Monday, November 2, 2015

"Children are like wet cement, whatever falls on them makes an impression." - Haim Ginott

This past week, I enjoyed a journey back 41 years in time, to my college alma mater.  The trip was not for Homecoming or a concert; rather, I was invited to speak to student teachers in the School of Education at Edinboro University and share some of the information in my book, Student Teaching: The Inside Scoop from a Master Teacher.  I wrote, planned, and made a comprehensive PowerPoint presentation, trying to include "Everything one needs to know about teaching" in a 90 minute talk. (Yes, I know that task is impossible, but I tried)  The students were involved and engaged learners; the professors have armed them with voluminous amounts of knowledge, and they are loving their student teaching experiences.  I could tell from the discussions we had that these young men and women are going to be great teachers.

From my observations of this group, it was evident that teaching is not merely a job prospect, but rather, a calling. When the group discussed the development of a teaching philosophy, they already had conjured up some important words to incorporate into their philosophies; words like :"student centered learning", "engaged learners", "a safe and welcoming environment." Their thoughtful answers let me know that they are quickly grasping the importance of the classroom teacher as a major influencer in every child's life. We talked about the importance of respecting students, and about developing confidence, preparing for classes, communication with students and parents, and being creative in lesson planning and discipline. Their comments showed me that they "got it." Knowing that so many bright young minds will continue to educate America's youth with such caring and concern makes me happy.  

One of the PowerPoint slides proclaimed: "No job is more important than TEACHING. Congratulations on choosing teaching as your life's passion and profession."  In my opinion, teachers have more of an ability to impact lives than any other profession.  I stressed to these student teachers that they must take their position in the classroom very seriously, knowing that they are role models who will be quoted and emulated.  We talked about the importance of kindness and empathy, required traits of good teachers.  I enjoyed sharing stories with them from my 37 years in the classroom, including some "Oh, no, I did not learn how to deal with this in college" moments.  I stressed that in every case, the teacher must always do what is best for the student, and they nodded their heads in agreement.  Truly a great group.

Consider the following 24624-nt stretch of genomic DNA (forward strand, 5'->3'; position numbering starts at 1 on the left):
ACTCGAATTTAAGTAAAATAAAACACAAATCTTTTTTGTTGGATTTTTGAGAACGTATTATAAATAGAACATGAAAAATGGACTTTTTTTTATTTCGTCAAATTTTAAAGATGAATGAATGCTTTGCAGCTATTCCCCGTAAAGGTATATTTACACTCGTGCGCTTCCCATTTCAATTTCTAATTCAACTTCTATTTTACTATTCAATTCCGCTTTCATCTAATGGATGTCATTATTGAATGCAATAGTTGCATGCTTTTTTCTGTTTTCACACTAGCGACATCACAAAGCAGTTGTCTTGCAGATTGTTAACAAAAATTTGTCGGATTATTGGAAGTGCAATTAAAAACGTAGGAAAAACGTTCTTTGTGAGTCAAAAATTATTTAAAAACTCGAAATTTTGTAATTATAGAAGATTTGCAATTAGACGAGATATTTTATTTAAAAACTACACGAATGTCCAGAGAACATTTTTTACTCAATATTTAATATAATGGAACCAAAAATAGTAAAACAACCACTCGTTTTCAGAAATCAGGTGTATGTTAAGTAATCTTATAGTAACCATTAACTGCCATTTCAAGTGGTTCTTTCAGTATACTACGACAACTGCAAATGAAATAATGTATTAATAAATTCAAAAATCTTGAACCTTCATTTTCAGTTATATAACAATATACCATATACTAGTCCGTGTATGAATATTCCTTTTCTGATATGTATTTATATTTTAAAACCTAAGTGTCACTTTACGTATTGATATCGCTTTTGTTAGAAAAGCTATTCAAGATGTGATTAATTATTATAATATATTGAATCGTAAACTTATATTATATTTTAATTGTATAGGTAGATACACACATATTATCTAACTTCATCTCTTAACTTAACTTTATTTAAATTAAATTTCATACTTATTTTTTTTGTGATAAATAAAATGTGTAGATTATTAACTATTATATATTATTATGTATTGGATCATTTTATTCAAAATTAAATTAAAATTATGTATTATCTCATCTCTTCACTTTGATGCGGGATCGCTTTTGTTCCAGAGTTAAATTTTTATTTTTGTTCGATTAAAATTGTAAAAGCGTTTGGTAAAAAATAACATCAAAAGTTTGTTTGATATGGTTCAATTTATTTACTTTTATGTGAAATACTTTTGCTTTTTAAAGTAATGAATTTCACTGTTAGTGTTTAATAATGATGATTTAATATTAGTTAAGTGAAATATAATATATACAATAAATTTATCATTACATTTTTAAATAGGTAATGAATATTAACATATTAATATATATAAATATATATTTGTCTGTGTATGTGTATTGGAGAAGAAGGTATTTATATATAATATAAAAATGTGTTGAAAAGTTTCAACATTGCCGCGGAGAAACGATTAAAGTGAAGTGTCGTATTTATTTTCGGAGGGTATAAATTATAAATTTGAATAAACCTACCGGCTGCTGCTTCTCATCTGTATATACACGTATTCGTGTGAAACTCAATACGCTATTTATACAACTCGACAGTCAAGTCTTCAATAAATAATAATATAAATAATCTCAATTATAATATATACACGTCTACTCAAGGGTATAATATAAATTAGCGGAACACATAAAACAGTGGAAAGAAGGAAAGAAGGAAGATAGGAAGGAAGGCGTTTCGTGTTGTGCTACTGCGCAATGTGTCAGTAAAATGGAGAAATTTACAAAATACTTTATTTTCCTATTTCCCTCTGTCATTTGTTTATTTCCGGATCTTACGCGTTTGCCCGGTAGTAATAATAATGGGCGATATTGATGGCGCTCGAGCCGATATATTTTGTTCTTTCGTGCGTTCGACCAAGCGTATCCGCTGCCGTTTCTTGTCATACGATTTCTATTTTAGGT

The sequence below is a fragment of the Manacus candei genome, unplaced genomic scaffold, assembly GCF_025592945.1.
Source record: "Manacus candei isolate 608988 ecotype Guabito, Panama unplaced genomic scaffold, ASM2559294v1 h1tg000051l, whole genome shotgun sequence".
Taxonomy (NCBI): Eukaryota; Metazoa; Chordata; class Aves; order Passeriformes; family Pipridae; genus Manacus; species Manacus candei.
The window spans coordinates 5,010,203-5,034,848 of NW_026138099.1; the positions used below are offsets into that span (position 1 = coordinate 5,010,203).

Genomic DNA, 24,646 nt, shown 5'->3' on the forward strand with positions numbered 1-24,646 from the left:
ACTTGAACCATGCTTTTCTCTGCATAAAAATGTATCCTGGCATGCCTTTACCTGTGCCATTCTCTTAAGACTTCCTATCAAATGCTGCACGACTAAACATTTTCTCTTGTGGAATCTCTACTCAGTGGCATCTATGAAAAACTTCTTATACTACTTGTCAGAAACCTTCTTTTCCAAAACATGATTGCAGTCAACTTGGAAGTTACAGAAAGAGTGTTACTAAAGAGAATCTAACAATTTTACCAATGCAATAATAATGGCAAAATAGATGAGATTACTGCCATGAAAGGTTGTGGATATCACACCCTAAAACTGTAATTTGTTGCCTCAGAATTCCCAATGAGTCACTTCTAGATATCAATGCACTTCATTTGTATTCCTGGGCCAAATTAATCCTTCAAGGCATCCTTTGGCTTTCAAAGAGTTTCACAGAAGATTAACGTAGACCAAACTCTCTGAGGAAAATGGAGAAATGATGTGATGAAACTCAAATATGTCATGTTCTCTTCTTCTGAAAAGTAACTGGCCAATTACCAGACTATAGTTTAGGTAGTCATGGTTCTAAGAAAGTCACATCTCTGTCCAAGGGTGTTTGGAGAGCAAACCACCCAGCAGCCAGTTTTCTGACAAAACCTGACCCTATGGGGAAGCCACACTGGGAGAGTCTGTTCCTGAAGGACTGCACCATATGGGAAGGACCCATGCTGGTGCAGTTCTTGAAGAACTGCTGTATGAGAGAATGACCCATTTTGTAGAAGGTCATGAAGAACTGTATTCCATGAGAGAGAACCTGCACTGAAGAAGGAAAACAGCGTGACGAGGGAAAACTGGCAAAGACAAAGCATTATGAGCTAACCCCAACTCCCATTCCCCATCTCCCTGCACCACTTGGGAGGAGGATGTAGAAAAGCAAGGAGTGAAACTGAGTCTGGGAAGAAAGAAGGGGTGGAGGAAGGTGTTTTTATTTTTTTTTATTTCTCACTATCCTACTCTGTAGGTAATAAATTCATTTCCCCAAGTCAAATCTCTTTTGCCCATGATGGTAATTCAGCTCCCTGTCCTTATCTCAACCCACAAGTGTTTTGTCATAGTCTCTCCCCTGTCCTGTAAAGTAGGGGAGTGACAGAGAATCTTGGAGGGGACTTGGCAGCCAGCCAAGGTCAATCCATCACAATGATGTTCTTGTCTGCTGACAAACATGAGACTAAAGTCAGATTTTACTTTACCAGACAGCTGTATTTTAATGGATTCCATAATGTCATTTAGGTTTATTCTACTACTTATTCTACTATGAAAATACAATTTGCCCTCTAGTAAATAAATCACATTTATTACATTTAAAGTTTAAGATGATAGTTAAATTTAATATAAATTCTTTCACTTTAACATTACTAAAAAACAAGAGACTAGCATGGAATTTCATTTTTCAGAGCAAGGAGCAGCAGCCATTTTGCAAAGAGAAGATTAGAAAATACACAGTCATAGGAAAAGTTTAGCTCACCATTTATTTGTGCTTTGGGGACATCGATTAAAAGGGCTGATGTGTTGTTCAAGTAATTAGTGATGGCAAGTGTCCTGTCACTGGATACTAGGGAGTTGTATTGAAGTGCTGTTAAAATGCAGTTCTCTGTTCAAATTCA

I am enjoying being back in the classroom and sharing my wealth of knowledge from those 37 years with student teachers.  I attained a well-rounded education at Edinboro, which grew even more with my plethora of classroom experiences. After being back at Edinboro last week, meeting with the professors, and seeing all of the university offerings, I feel even more uplifted about the student teachers who will become great teachers as they gain employment, their own classrooms, and a multitude of educational and teaching experiences. I am so pleased to see that the Early Childhood Department, chaired by Dr. Mary Jo Melvin, along with her colleague Mr. Robert Snyder, are so dedicated to making sure their students have both the core knowledge and the practical knowledge needed to be successful in the classroom. 

My simple hope is that student teachers will always remember the power they wield as teachers, and that they will use that power in a positive manner to enhance the lives of their students. Great teachers impact so many lives . . . and as teachers, it is impossible to know just where and when that influence stops or begins. 

Rittman Publishing, LLC ® 

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